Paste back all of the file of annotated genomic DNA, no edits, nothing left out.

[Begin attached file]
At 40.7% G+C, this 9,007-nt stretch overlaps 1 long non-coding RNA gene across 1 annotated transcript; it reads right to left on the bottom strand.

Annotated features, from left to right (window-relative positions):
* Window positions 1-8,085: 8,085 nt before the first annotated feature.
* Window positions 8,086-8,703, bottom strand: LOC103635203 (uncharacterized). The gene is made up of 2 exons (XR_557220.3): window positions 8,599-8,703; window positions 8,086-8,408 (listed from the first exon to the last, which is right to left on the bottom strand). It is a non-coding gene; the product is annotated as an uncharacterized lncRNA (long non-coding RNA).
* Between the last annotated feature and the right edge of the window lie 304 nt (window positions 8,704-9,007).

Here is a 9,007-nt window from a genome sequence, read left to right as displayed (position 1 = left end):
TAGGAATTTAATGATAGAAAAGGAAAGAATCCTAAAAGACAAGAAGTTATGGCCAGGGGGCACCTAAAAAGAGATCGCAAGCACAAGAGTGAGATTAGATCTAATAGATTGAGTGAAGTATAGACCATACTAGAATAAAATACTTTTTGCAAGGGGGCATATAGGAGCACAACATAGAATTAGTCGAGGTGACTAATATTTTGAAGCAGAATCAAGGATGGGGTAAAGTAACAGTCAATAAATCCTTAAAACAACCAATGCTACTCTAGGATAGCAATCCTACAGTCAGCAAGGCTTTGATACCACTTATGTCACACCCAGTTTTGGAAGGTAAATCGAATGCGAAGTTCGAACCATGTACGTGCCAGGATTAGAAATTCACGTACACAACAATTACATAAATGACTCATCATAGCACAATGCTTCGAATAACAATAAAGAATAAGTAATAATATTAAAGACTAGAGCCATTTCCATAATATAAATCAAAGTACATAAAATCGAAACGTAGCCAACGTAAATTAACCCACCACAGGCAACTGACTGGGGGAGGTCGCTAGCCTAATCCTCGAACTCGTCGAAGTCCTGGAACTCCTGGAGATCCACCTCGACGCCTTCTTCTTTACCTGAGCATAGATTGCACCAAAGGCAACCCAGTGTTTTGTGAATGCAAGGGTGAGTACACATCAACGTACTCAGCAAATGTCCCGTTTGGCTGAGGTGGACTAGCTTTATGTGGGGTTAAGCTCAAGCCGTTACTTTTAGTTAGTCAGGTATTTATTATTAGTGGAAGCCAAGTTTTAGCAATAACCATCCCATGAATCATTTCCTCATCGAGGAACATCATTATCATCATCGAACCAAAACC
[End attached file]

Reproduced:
At 40.7% G+C, this 9,007-nt stretch overlaps 1 long non-coding RNA gene across 1 annotated transcript; it reads right to left on the bottom strand.

Annotated features, from left to right (window-relative positions):
* Window positions 1-8,085: 8,085 nt before the first annotated feature.
* Window positions 8,086-8,703, bottom strand: LOC103635203 (uncharacterized). The gene is made up of 2 exons (XR_557220.3): window positions 8,599-8,703; window positions 8,086-8,408 (listed from the first exon to the last, which is right to left on the bottom strand). It is a non-coding gene; the product is annotated as an uncharacterized lncRNA (long non-coding RNA).
* Between the last annotated feature and the right edge of the window lie 304 nt (window positions 8,704-9,007).

Here is a 9,007-nt window from a genome sequence, read left to right as displayed (position 1 = left end):
TAGGAATTTAATGATAGAAAAGGAAAGAATCCTAAAAGACAAGAAGTTATGGCCAGGGGGCACCTAAAAAGAGATCGCAAGCACAAGAGTGAGATTAGATCTAATAGATTGAGTGAAGTATAGACCATACTAGAATAAAATACTTTTTGCAAGGGGGCATATAGGAGCACAACATAGAATTAGTCGAGGTGACTAATATTTTGAAGCAGAATCAAGGATGGGGTAAAGTAACAGTCAATAAATCCTTAAAACAACCAATGCTACTCTAGGATAGCAATCCTACAGTCAGCAAGGCTTTGATACCACTTATGTCACACCCAGTTTTGGAAGGTAAATCGAATGCGAAGTTCGAACCATGTACGTGCCAGGATTAGAAATTCACGTACACAACAATTACATAAATGACTCATCATAGCACAATGCTTCGAATAACAATAAAGAATAAGTAATAATATTAAAGACTAGAGCCATTTCCATAATATAAATCAAAGTACATAAAATCGAAACGTAGCCAACGTAAATTAACCCACCACAGGCAACTGACTGGGGGAGGTCGCTAGCCTAATCCTCGAACTCGTCGAAGTCCTGGAACTCCTGGAGATCCACCTCGACGCCTTCTTCTTTACCTGAGCATAGATTGCACCAAAGGCAACCCAGTGTTTTGTGAATGCAAGGGTGAGTACACATCAACGTACTCAGCAAATGTCCCGTTTGGCTGAGGTGGACTAGCTTTATGTGGGGTTAAGCTCAAGCCGTTACTTTTAGTTAGTCAGGTATTTATTATTAGTGGAAGCCAAGTTTTAGCAATAACCATCCCATGAATCATTTCCTCATCGAGGAACATCATTATCATCATCGAACCAAAACC